With the seemingly positive benefits of dogs eating turkey, but also a bit of a negative consequence that can arise, should we share the leftover turkey with our furry family members too? Can dogs eat turkey?
Can Dogs Eat Turkey Meat and the Bones?
Yes, dogs can eat turkey. Turkey is actually a wonderful lean protein that is a healthy option to share it with the pup. Just make sure to take the skin and bones off and avoid giving the excess turkey fat to your dog. Turkey bones that are cooked have the tendency to splinter, which may puncture the digestive tract or cause a blockage. They are also a choking hazard to your pup.
It’s recommended to give some small slices of turkey straight from the bird. However, make sure there are no bones shards or bones before feeding it to your pooch.
Whether dogs may eat turkey, as well as the turkey bone, is a common question many dog owners wonder about. Dogs are known to eat bones on occasion, and doggie bags are often brought home from restaurants with rib bones inside. You are probably going to host the Thanksgiving dinner for your family and want to treat your dog as well, and you may have guests inclined to offer your dog their leftover bones. Dogs should not have cooked bones, despite the reputation stating otherwise. Bones from other animals pose a high risk to your dog, and the offering of a bone just is not worth the risk. The meat is safe and nutritious to offer, but discard of the bones another way.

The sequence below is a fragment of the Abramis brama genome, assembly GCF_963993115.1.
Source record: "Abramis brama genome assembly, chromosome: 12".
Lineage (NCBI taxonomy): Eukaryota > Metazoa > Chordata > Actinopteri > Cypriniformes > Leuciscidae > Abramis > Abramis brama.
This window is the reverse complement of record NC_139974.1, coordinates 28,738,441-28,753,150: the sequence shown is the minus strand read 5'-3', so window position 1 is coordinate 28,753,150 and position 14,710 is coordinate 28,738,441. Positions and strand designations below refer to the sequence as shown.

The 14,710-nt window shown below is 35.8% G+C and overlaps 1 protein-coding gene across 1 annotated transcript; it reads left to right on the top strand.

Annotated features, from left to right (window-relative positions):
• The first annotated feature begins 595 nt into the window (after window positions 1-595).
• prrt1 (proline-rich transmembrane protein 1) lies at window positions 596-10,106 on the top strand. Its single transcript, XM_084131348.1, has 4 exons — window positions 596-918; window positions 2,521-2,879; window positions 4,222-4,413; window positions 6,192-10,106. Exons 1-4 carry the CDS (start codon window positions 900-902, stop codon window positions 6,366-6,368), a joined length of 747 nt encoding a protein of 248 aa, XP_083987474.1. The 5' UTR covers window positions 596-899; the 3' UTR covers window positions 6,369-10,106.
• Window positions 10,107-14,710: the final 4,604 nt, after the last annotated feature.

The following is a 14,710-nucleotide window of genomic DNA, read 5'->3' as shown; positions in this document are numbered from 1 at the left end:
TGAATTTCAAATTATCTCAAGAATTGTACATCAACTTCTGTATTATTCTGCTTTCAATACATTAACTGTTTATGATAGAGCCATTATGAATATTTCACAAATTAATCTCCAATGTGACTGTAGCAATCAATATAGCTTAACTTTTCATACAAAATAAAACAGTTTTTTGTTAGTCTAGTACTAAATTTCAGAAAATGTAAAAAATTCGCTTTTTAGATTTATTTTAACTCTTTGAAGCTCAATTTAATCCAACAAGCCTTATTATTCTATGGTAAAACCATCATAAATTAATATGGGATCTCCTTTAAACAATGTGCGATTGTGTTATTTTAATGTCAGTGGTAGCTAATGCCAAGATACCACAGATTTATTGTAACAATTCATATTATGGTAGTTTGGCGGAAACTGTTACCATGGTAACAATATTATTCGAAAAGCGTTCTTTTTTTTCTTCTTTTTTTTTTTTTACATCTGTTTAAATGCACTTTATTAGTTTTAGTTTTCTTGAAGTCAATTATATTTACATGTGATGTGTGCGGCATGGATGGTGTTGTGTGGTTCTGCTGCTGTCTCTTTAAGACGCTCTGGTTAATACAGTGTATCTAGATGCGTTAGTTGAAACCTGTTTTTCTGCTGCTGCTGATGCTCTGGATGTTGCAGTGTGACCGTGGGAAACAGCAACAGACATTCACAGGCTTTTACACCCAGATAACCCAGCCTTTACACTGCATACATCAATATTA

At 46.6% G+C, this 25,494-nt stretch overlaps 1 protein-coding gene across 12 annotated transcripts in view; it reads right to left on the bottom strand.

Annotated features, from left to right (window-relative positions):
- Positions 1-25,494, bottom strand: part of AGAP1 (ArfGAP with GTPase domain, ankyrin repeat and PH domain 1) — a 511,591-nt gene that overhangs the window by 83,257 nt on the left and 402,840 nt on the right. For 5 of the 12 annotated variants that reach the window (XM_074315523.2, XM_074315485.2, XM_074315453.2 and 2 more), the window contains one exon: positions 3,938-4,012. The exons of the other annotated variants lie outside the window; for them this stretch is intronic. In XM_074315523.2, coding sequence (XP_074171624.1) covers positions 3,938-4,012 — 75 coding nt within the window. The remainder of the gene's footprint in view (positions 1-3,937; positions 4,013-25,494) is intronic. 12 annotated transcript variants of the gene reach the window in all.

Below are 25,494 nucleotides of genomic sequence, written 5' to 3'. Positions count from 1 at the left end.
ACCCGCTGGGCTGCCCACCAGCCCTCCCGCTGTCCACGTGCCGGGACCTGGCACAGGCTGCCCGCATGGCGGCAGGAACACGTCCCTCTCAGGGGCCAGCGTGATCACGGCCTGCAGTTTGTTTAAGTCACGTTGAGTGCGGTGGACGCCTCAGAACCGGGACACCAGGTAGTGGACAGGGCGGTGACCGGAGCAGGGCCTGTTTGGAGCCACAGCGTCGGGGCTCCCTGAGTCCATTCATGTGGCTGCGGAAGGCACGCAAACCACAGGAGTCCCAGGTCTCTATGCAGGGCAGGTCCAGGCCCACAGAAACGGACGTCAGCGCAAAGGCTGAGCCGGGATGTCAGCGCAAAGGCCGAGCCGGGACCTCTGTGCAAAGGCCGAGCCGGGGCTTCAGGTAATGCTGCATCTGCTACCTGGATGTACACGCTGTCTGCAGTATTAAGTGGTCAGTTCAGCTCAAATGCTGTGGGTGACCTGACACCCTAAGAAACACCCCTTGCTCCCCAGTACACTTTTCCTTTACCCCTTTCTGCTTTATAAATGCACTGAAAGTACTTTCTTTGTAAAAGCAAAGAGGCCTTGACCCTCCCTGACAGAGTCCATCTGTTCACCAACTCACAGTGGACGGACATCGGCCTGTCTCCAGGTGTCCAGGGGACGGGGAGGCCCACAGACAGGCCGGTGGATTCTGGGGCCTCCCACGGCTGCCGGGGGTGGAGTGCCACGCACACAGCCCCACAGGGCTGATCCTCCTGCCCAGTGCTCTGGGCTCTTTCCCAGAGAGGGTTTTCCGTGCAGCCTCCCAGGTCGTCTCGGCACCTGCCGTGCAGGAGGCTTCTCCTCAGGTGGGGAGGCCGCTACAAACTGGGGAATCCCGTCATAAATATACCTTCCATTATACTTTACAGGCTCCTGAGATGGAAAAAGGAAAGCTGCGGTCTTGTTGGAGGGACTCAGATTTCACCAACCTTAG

Be sure to research how turkey and turkey bones may affect your particular dog on the basis of its breed and size, and also have your vet advise you on how to feed this particular food.
Other Caution Measures
Like we mentioned earlier, avoid giving your dog too much turkey skin. You can give him/her some of that occasionally as a treat, but it’s all about moderation. Turkey skin is oily and fatty, and not as nutritious as the meat. As an owner you should only offer your dog food that will be nutritious, not food that is fat and oily and could cause health problems.
Turkey fat is another part of the turkey to avoid giving your dog. Turkey fat is too rich for dogs and may potentially cause upset stomach or in severe cases lead to pancreatitis.